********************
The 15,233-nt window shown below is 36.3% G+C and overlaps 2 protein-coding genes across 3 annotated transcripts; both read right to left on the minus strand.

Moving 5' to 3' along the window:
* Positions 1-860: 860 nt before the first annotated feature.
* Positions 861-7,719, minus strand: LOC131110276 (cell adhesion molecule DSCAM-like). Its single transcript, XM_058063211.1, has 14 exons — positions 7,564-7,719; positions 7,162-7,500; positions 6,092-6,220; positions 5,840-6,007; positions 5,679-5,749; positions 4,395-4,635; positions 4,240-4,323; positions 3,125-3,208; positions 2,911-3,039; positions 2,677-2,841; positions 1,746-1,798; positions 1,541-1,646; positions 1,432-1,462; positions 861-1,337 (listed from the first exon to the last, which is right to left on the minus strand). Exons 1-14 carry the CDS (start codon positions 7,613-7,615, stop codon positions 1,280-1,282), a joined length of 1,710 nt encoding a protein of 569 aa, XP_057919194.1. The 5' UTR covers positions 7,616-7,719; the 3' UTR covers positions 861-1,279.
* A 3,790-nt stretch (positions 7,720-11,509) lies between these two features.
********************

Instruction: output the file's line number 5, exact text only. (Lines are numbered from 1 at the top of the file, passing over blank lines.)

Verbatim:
* A 3,790-nt stretch (positions 7,720-11,509) lies between these two features.